Transfer to external unusually slow

Discussion in 'Mac Pro' started by pureelite1, Oct 5, 2013.

  1. pureelite1 macrumors member

    Joined:
    Nov 9, 2009
    #1
    I've almost hit my 500GB limit on my Macbook Pro. As such i've decided to move a bunch of files, movies, pictures, old documents, old installation files onto my 1TB external. All the files i wish to move have been put into one folder on my desktop and i've dragged these onto the external hard drive. I'm using 2.0 but the speeds i'm getting is really slow. Its showing that this 140GB folder will take 2 DAYS to transfer. I checked my activity monitor under utilities and the disk activity is showing my write speed as 4MB/sec? This is unusually slow for USB 2.0. Im wondering is there a solution to this extremely slow transfer speed?
     
  2. sevoneone macrumors 6502

    Joined:
    May 16, 2010
    #2
    That is pretty slow. USB 2.0 will typically give you effective speeds of 25 to 35MB/s (200 to 280Mb/s). It is possible the drive is going bad, but how your external drive is formatted will have an impact on your speeds.

    Most drives, unless they are branded as "For Mac," come formatted FAT 32. FAT 32 is a very compatible format, but it is very old (Win95 old) and inefficient by modern standards. If your external drive is formatted this way, it is likely to be the cause of your slow write speeds.

    If wiping out all the data and reformatting on your external drive is an option, you'd be better off to reformat your drive:

    If you only use your external drive with your Mac, HFS+ is the best option as it will give you the best speeds. However, if you need to be able to access the data on the drive on a modern Windows computer (Win Vista, 7 or 8) without special software, your best bet would be to use exFAT. While not as fast as HSF+, exFAT performance on a Mac is much better than FAT 32.

    Lastly, if your Mac or hard drive has a faster connection, like FireWire 800, that will also help speed things up.
     
  3. Macsonic macrumors 65816

    Macsonic

    Joined:
    Sep 6, 2009
    Location:
    Earth
    #3
    It might be either your internal HD or external HD is failing or about to die. Years ago I had a drive with slow transfers and died later. Though in your case might be different. If you can isolate the problem by getting a second Mac or another external HD to pinpoint the source of the problem.
     
  4. ActionableMango macrumors 604

    ActionableMango

    Joined:
    Sep 21, 2010
    #4
    I've done tons of large USB 2.0 transfers back in the day and this does not surprise me at all. The main factor I saw was file size. Transferring one or two extremely large files was relatively fast. Transferring 10,000 small files that added up to a couple hundred gigabytes would take a day or more. A secondary factor was using 2.5" drive or a drive with slower rotational velocity, as this really compounds the problem.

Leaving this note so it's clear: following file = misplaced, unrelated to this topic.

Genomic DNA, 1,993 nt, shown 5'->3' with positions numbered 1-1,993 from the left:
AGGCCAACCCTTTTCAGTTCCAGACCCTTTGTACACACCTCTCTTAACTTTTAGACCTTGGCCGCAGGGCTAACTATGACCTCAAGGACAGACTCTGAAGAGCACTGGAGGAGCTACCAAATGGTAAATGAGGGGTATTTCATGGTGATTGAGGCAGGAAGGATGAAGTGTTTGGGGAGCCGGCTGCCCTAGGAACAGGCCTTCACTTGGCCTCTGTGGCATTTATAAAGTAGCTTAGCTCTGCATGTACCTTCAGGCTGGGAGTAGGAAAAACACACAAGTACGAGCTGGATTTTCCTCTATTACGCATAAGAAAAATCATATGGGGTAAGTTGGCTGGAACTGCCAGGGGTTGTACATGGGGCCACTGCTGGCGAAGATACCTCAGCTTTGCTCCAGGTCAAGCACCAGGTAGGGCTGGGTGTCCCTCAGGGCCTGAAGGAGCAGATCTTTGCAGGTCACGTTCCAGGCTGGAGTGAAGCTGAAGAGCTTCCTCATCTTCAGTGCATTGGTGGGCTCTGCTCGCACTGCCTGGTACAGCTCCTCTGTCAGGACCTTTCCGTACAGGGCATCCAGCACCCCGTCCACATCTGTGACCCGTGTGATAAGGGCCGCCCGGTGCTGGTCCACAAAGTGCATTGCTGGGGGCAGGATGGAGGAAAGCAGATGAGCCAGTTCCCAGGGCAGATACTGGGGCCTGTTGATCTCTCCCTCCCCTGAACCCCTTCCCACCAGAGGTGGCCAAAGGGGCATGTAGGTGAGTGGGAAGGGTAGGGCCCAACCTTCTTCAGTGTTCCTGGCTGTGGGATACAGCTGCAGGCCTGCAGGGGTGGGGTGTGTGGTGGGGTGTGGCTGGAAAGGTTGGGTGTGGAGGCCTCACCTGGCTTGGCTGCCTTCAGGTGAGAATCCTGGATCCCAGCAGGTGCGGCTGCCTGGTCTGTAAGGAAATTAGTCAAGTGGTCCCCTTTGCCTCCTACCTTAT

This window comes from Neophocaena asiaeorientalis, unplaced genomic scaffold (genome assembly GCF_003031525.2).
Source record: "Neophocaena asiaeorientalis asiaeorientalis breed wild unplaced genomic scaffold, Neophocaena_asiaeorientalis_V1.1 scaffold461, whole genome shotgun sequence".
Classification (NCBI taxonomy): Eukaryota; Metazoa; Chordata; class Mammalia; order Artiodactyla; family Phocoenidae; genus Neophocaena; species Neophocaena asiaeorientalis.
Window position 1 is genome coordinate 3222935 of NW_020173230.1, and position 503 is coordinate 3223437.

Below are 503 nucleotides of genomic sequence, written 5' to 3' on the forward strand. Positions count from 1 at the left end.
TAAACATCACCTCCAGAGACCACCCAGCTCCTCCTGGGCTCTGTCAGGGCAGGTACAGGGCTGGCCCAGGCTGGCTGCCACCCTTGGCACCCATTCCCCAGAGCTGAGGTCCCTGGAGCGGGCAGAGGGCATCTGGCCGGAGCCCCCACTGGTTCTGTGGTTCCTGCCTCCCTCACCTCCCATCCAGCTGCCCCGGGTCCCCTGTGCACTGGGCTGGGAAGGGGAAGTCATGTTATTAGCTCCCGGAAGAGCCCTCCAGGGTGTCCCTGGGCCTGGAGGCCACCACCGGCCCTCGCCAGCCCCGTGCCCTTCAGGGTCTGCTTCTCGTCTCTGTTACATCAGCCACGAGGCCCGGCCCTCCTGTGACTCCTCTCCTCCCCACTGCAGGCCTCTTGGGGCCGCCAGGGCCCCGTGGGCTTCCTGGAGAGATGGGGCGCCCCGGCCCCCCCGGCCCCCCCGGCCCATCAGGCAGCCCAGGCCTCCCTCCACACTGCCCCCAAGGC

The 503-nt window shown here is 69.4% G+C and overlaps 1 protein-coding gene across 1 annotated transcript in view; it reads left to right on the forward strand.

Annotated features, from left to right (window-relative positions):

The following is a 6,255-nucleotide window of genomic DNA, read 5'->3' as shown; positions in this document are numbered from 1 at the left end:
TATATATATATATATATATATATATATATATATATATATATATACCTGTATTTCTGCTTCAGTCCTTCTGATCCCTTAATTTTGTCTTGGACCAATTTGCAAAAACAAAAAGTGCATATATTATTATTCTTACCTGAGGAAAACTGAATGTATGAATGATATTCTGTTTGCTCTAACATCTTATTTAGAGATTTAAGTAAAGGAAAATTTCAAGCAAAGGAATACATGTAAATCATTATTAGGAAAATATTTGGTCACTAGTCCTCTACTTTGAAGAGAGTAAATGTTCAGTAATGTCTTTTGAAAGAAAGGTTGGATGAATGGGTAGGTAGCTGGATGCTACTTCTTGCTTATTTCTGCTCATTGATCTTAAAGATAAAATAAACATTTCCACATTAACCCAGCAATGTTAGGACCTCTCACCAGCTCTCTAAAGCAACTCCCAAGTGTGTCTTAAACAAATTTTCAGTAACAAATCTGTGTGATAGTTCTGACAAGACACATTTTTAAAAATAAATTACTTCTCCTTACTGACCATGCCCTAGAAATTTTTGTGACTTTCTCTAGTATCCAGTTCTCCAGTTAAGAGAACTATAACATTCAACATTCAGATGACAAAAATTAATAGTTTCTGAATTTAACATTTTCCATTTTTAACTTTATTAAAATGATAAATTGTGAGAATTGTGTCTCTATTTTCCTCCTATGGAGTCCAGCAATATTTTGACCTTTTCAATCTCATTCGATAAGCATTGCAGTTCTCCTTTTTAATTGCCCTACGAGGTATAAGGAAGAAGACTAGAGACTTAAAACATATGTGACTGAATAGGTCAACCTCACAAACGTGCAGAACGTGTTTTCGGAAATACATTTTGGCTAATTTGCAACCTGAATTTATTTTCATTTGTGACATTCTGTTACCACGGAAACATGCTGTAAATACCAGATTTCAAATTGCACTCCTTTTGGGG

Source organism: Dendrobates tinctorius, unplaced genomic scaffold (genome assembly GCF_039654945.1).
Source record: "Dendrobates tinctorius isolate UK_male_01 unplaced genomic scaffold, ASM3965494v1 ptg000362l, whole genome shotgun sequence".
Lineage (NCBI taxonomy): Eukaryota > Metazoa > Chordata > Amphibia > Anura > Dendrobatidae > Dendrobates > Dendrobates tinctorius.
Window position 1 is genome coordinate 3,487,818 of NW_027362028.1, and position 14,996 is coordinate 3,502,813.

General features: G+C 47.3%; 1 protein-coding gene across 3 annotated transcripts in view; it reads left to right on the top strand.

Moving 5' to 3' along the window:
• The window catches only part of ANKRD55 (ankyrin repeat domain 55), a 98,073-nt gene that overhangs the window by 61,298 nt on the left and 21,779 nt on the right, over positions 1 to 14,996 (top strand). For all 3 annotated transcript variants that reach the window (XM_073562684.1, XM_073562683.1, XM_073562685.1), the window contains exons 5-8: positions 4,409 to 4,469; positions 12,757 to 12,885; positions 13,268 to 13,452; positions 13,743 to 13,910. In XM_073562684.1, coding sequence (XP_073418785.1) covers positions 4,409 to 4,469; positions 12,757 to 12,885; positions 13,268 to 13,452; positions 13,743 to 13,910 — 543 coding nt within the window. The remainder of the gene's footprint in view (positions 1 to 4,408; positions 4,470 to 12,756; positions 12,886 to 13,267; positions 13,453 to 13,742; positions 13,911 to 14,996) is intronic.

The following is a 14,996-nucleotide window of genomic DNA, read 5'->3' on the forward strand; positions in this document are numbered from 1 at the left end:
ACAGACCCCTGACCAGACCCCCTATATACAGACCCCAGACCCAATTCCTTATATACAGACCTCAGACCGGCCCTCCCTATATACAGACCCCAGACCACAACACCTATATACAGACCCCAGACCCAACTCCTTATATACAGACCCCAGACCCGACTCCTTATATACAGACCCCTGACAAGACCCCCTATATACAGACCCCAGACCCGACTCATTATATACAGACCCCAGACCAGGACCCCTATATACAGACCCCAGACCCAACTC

I found it was worth the effort to disassemble the external drive and plug it directly into one of the SATA bays. It's a little extra work, but saves an immense amount of time. If you find yourself needing to do this often, upgrade to a faster external interface such as USB 3.0, ESATA, Thunderbolt, or even FW800.

    I use exFAT and it seems okay for the most part. However, despite the fact that OS X can read and write to the exFAT volume, the Time Machine app can not back up that volume nor can it use it as a place to back up to.
     
  5. pureelite1 thread starter macrumors member

    Joined:
    Nov 9, 2009
    #5
    I think as the post above me stated, the amount of files contributed to it taking forever. I had roughly thousands of files that in total made 140GB. However the transfer occurred in 22 hours not the 2 days it initially stated which was relieving. Guess the estimated menu bar is notorious for lying
     
  6. Macsonic macrumors 65816

    Macsonic

    Joined:
    Sep 6, 2009
    Location:
    Earth
    #6
    Good to know the transfer went well. Normally the progress bar does not show the actual duration at the start of the transfer, then the duration shortens as the transfer progresses.
     

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